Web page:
As with all pets, a nutritious diet and proper environmental conditions are the most important factors in maintaining the health of captive birds. When health concerns do arise, you should seek veterinary assistance. The following information will help you to identify, avoid and treat (while awaiting a veterinarian’s advice) commonly encountered bird ailments. It is a good idea to always have on hand a basic first aid kit, such as the VSI Pet Care Kit
Please remember that many bird-borne illnesses are transmittable to people, where they can cause severe or even fatal reactions. Consult your doctor concerning appropriate preventative steps, even if your bird is healthy. Emerging diseases, such as Avian Flu and West Nile Virus, should also be discussed.
A Word about Stress
After working with hundreds of bird species over several decades, I can say with certainty that stress is one of the most important underlying factors affecting the health of captive birds. This applies to a greater or lesser extent to different species and individual birds, but it is of concern to all.
Unfortunately, the problems caused by stress often manifest themselves in ways that seem unrelated to stress, and so we may wind up treating an illness but neglecting its underlying cause. For example, the fungus Aspergillus is common in nearly all environments and causes healthy birds no trouble at all. Years ago, however, bird keepers noticed that birds of many species became ill with Aspergillus infections (Aspergillosus) when moved from one cage to another. Samples taken in zoos showed that this occurred despite the fact that fungus levels were the same in both cages.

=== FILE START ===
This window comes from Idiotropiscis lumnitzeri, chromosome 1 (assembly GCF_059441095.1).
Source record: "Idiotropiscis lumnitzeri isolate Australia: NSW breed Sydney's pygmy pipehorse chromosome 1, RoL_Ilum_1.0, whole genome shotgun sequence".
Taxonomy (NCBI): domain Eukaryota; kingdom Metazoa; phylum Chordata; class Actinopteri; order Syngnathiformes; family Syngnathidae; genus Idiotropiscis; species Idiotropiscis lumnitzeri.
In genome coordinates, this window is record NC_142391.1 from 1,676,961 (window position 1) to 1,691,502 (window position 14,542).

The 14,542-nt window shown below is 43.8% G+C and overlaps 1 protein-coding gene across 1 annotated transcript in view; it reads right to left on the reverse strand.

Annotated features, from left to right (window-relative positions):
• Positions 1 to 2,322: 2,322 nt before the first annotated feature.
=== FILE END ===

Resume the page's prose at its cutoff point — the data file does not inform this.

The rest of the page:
The explanation is that the transfer of a bird from its usual home to another is an extremely stressful event, especially for secretive species (i.e. birds of paradise in zoos, or certain finches in the pet trade) or shy individuals. The stress weakens the bird’s immune system, and pathogens that were otherwise destroyed by it now render the bird ill. So common is this phenomenon that many zoos now routinely medicate birds before moving them to new exhibits.
Immune system stress can arise from other factors as well – threatening cage mates, noise, poor diet, inappropriate temperatures, boredom and so on. Be sure to learn as much as you can about your pets, and provide them with the proper captive environment.
Red, swollen or closed eyes are indicative of an infection or traumatic injury. Please be aware that such is also seen in birds infected with Psittacosis, a serious disease that is transmittable to people.
Apply an ophthalmic ointment or drop (drops are often washed away by the eye’s secretions). Be sure to keep the cage bars and perches clean, as birds often rub sore eyes on these.
Check back on Wednesday for the conclusion of this article.